“This committee’s work emphasized policies that address six overarching goals: enhancing our reserves and protecting the structural integrity of the budget; providing tax relief to all Virginia citizens; assisting localities to address the needs for base K through 12 requirements, as well as supporting school improvements; supporting strategic investments to address health and human services for our most vulnerable citizens; and continuing the House tradition of working to make college more affordable; and providing meaningful employee compensation increases for all groups of employees,” Knight said.
Debate over Amendments
Debate over floor amendments to the House budget proposal lasted into the early evening as Democrats highlighted places where they say more spending and fewer tax cuts are needed. One debate focused on a committee amendment to take money from the General Fund and from the Literary Fund to create a School Construction Loan Rebate Program, providing loans with partial rebates to make the loans interest-free or refund up to 30 percent of the principal to help localities modernize or construct schools.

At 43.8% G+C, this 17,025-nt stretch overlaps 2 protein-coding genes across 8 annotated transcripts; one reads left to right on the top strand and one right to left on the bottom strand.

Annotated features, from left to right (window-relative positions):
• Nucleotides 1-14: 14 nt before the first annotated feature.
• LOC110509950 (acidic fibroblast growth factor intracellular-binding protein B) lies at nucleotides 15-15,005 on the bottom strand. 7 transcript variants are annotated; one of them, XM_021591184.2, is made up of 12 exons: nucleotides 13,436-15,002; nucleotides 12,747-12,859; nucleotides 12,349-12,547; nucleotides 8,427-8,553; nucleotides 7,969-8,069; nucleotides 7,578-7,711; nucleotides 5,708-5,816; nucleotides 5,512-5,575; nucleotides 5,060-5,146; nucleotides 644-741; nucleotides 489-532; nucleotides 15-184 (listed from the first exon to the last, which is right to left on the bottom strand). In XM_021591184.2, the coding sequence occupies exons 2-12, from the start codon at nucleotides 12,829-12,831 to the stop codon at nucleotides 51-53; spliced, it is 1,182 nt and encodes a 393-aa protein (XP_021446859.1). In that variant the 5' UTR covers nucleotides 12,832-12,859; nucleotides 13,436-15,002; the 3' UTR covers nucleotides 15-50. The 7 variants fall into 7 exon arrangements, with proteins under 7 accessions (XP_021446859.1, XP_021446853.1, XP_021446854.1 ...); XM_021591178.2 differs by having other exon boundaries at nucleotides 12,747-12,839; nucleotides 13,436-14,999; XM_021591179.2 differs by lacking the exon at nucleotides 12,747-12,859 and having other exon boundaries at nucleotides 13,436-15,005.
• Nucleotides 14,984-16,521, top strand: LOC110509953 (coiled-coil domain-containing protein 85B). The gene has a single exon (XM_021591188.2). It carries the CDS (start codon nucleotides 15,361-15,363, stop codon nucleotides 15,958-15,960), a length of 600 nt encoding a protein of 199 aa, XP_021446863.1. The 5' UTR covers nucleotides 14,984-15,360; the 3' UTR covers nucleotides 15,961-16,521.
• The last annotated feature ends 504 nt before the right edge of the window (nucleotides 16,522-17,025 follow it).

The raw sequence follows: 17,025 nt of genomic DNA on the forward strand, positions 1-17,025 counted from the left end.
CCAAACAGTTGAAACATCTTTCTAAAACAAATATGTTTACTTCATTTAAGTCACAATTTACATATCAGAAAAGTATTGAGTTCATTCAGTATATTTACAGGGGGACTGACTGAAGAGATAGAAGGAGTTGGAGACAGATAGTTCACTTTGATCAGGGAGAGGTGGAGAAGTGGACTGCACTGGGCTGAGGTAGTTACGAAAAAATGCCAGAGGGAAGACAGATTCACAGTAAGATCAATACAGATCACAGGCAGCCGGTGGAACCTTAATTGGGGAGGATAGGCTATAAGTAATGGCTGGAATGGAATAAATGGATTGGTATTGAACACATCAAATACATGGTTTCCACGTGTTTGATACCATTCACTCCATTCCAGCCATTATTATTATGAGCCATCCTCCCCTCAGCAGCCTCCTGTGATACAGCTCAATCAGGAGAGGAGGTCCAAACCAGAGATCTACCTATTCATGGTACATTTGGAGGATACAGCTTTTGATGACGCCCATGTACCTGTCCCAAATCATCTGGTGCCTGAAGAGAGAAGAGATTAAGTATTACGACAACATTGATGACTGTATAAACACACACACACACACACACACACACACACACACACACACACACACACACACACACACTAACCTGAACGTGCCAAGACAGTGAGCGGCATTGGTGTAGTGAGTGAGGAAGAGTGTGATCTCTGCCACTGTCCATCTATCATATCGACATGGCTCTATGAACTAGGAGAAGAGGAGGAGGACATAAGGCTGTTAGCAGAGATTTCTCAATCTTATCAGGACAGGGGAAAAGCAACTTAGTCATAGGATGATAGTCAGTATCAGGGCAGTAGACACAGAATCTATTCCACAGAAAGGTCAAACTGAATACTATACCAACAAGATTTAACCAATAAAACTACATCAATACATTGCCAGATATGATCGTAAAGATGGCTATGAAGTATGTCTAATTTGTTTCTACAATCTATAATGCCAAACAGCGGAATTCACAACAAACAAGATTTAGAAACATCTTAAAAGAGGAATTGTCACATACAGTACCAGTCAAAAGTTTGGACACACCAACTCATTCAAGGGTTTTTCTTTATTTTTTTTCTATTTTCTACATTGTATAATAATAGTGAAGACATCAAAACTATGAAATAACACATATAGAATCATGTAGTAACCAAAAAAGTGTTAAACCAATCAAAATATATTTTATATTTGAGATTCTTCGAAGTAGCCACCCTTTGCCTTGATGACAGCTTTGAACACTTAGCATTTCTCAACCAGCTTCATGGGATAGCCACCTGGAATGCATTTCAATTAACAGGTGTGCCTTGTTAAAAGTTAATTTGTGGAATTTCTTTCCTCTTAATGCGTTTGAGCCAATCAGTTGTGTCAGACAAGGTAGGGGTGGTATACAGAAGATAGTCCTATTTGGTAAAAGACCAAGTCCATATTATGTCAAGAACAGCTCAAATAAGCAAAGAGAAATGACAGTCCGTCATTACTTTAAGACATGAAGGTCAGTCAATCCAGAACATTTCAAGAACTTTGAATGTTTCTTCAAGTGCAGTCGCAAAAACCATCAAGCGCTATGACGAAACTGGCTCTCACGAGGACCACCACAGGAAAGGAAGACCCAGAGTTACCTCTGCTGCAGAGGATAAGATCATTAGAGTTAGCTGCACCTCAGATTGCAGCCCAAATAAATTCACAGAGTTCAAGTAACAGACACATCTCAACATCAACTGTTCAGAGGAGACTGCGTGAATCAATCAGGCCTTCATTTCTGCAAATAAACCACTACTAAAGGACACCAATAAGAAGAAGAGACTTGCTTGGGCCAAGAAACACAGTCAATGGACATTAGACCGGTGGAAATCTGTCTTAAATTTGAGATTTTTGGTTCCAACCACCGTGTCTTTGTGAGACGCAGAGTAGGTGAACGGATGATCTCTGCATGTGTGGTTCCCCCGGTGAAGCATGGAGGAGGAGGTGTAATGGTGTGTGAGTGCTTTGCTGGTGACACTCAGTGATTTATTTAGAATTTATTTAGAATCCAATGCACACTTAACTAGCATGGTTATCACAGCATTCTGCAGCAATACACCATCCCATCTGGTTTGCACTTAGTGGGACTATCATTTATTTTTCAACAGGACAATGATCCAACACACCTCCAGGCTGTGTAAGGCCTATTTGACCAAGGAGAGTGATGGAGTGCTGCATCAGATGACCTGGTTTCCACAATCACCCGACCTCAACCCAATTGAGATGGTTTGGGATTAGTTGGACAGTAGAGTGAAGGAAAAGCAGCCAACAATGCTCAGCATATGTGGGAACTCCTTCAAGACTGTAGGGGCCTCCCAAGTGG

Delegate Jeff Bourne (D-Richmond) called on the House to reject the amendment. He said, “Let’s not gamble, let’s not roll the dice, play roulette on school construction needs. Let’s put our money where our mouths are, put the cash in. This should be a grant program, not a loan rebate program.”
Knight agreed with Bourne that school modernization is a priority. He highlighted the rebates to the loans, and said the program would probably continue to be funded after 2023 when casino revenue starts to come in.
“So, yes, it’s going to be a loan program, but this is a whole lot better than anything we have ever had before. It’s $2 billion, which is about 80 elementary schools at $25 million apiece,” Knight said.
Delegate Sally Hudson (D-Charlottesville), a labor economist, said that loans are good – but that the House needs to approve a Senate bill that would allow localities to institute local taxes to help pay for school modernization.
“We have heard a lot in this session about Virginians being overtaxed, but we are not overtaxed when we still have kids catching rain with buckets in their classrooms. There’s a lot more that we can do to do right by our students,” she said.
The House approved the amendment on party lines.
Senate debate over amendments was much shorter. In a broad bipartisan vote, the senators passed an amendment to the current budget bill to remove Department of Labor and Industry COVID-19 health codes governing businesses. The Safety and Health Codes Board voted earlier in February to remove its permanent standards. Senator Ryan McDougle (R-Hanover) told the Senate that including the amendment in the budget would accelerate the administrative process of actually ending the standards.